It’s a subject for which she’s well qualified, as 3L Hannah Byars (below right), leader of the Women Law Students Association, made clear. Byars related that after Evans earned her J.D. in 2003, she practiced as an associate at BigLaw firm, then opened a small firm with a handful of colleagues. Evans established her own firm, S.G. Evans Law LLC, in 2014. And since 2011, she’s represented District 42, in Smyrna, as a Democrat in the Georgia State Assembly.hannah

Evans opened her talk by reciting the still-low percentages of women at high levels of the legal profession and politics, then urged the women in her audience to let their voices be heard.

“When you change who is in the room, you change the conversation,”

Evans said at one point, and added that women should not fear to be controversial when the situation merits. She concluded by encouraging women to run for office.

houseIt was a fitting tribute to the namesake of this lecture series, depicted at left: Edith House (1903-1987), whose portrait hangs in the law school rotunda. She and another student in the Class of 1925 were Georgia Law’s 1st women graduates. House was co-valedictorian, and went on to a distinguished career, including a stint as the 1st woman U.S. Attorney in Florida. Thanks to a Women Law Students Association initiative (see this great online scrapbook at p. 53), lectures have been given each year in her honor since 1983.

Global legal research online at SSRN

ssrn_shadowAs 2015-16 nears its close, we mark one of the new partnerships on which we embarked this academic year. In October, we began posting news of our scholarship at the Dean Rusk International Law Center Research Papers, a series in the vast Legal Scholarship Network of SSRN, the Social Science Research Network.

Our series highlights scholarly production at the University of Georgia Law, including writings by Georgia Law faculty and Center staff, as well as works appearing in our Georgia Journal of International & Comparative Law and other publications. All the contributions discuss issues of international, comparative, transnational, and foreign affairs law and policy. The series thus augments the decades-old tradition by which the Dean Rusk International Law Center serves Georgia Law’s nucleus global research, education, and service.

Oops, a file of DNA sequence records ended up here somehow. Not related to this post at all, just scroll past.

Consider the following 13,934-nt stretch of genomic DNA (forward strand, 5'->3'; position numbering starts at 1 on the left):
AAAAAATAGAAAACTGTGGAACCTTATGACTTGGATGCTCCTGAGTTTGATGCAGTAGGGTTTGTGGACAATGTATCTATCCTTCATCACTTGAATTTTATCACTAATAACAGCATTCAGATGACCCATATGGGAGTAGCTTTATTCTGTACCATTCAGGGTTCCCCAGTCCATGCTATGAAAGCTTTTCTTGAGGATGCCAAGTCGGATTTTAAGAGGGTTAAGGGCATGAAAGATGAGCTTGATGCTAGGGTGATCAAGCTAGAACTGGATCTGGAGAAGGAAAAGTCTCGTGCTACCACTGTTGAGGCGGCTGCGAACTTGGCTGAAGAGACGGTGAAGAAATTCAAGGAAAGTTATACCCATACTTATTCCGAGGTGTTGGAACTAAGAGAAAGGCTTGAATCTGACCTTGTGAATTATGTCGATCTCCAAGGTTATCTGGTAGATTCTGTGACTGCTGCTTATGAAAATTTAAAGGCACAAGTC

Among the works published to date:

► The Testamentary Foundations of Commercial Arbitration, 30 Ohio State Journal on Dispute Resolution (2015), by Dean Peter B. “Bo” Rutledge

► The Death of Deference and the Domestication of Treaty Law, Brigham Young University Law Review (forthcoming), by Professor Harlan Grant Cohen

► Judicial Federalism in the European Union, Houston Law Review (forthcoming), by Professor Michael Lewis Wells

Enforcing Immigration Equity, 84 Fordham Law Review 661 (2015), by Professor Jason A. Cade

A Hitchhiker’s Guide to the OECD’s International VAT/GST Guidelines, 18 Florida Tax Review 589 (2016), by Professor Walter Hellerstein

► Securing Child Rights in Time of Conflict, ILSA Journal of International & Comparative Law (forthcoming), by Associate Dean Diane Marie Amann

Toward Peace with Justice in Darfur: A Framework for Accountability, 18 U.C. Davis Journal of International Law and Policy 1 (2011), by Kathleen A. Doty, our Center’s Associate Director for Global Practice Preparation

View the papers are available online here or, even better, receive new postings through e-mail distribution by subscribing here.

Eastward bound, to meet potential LLMs in Prague, Warsaw, Budapest

Law students, lawyers, and legal academics in the Poland, Hungary, and the Czech Republic will soon have the opportunity for talk with a Dean Rusk International Law Center staffer about pursuing a degree at here at the University of Georgia School of Law.

logo-colorNext week, Laura Tate Kagel, our Center’s Director of International Professional Education, will take part in American universities fairs in Prague, Warsaw, and Budapest, sponsored by EducationUSA, an arm of the U.S. Department of State.

llm_coverShe’ll be on hand personally to discuss the career benefits and special advantages of earning the Master of Law, or LL.M., degree at Georgia Law. (See prior posts about our current LLM students, as well as our hundreds of LLM alums, here.)

Interested persons may show up at the times and places below. And feel free to e-mail Dr. Kagel at lkagel[at]uga.edu in order to assure one-to-one meeting – or to correspond, in the event you’re unable to attend one of the fairs.

Monday, April 18, Prague: 15:00-18:00 at the Alchymist Hotel, Tržiště 19, Prague 1

Wednesday, April 20, Warsaw: 12:00-15:30 at the University of Warsaw Library, BUW, ul. Dobra 55/66, Warsaw

Friday, April 22, Budapest: 15:00- 19:00 at the Budapest Marriott Hotel, Apaczai Csere Janos u. 4. Budapest 1052

Hope to see you there!